The Swing (Jean-Honoré Fragonard ) 1767

By “a happy coincidence”, the lover is located in the right place to see the legs (or even more?!) of his mistress: a vision that disturbs him to the point of making him lose his balance and capsize him in the flowers.

On the far right, the bishop desired by the Baron has been replaced by Fragonard by a deceived husband who pushes the swing with a smile on his face without suspecting that his wife is having fun with another man.

On the left side, a Putto, symbol of Love, holds a finger to his lips and invites us to keep silent… A way to invite the spectator into confidence!

The painting depicts an elegantly dressed young woman on a swing. A smiling young man, hiding in the bushes below and to the left, points towards her billowing dress with hat in hand. A smiling older man, who is nearly hidden in the shadows on the right, propels the swing with a pair of ropes, as a small white dog barks nearby.
The lady is wearing a bergère hat (shepherdess hat), as she flings her shoe with an outstretched left foot. Two statues are present, one of a putto, who watches from above the young man on the left with its finger in front of its lips, the other of two putti is on the right beside the older man.
According to the memoirs of the dramatist Charles Collé, a courtier (homme de la cour) first asked Gabriel François Doyen to make this painting of him and his mistress. Not comfortable with this frivolous work, Doyen refused and passed on the commission to Fragonard. The man had requested a portrait of his mistress seated on a swing being pushed by a bishop, but Fragonard painted a layman.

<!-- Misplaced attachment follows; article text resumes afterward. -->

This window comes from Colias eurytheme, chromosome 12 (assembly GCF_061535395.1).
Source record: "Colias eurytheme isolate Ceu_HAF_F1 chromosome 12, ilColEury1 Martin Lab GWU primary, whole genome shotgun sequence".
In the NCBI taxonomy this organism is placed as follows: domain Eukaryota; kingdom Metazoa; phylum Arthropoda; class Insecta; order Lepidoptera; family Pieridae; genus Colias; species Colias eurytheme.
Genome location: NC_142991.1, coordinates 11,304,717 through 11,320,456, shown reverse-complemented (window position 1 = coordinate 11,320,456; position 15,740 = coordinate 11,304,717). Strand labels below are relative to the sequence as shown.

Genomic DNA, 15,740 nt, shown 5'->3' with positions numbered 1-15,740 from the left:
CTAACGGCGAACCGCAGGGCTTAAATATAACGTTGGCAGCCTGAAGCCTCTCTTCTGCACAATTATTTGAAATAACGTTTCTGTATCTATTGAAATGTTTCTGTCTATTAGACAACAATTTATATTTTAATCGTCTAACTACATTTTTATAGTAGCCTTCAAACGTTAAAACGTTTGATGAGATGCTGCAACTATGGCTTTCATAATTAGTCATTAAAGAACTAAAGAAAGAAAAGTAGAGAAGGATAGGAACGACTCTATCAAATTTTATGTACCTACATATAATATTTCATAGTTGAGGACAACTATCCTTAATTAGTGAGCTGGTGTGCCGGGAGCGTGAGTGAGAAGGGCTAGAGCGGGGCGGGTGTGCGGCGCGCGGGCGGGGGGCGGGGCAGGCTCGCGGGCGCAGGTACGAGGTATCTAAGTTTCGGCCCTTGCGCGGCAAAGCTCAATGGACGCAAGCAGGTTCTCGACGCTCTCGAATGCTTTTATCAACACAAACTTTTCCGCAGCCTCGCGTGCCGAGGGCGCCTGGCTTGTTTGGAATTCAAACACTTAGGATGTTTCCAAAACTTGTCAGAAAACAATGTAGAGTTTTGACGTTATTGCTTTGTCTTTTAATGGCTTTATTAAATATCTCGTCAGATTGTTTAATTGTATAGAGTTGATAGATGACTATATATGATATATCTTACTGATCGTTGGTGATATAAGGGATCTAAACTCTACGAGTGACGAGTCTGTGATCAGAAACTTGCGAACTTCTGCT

The Blue Boy

  • Artist: Thomas Gainsborough
  • Year: 1770
    Gainsborough’s “Blue Boy” was an immediate hit when it first debuted at London’s Royal Academy of Arts and continues to be reproduced for popular consumption. Believed to be a portrait of Jonathan Buttall, whose father was a friend of Gainsborough, Buttall owned the painting until bankruptcy forced him to sell it.
    The painting sold for $778,000 (or about $9.29 million today), making it the most expensive artwork ever sold at the time.

The Great Wave of Kanagawa

Café Terrace at Night – Vincent Van Gogh

Café Terrace at Night, a painting by Vincent Van Gogh completed in 1888, came under the spotlight recently when scholars claimed to have found within it, a homage to Leonardo da Vinci’s The Last Supper.

And sure enough, if one looks closely, you can see that the painting features twelve seated diners and a standing server, and what could be seen as a cross behind the central, long-haired figure.

Although this symbolism was never explicitly stated by Van Gogh, in a letter he wrote to his brother soon after completing the painting, the artist claimed that he had a “tremendous need for, shall I say the word – for religion”, making the reference to The Last Supper in the painting very likely.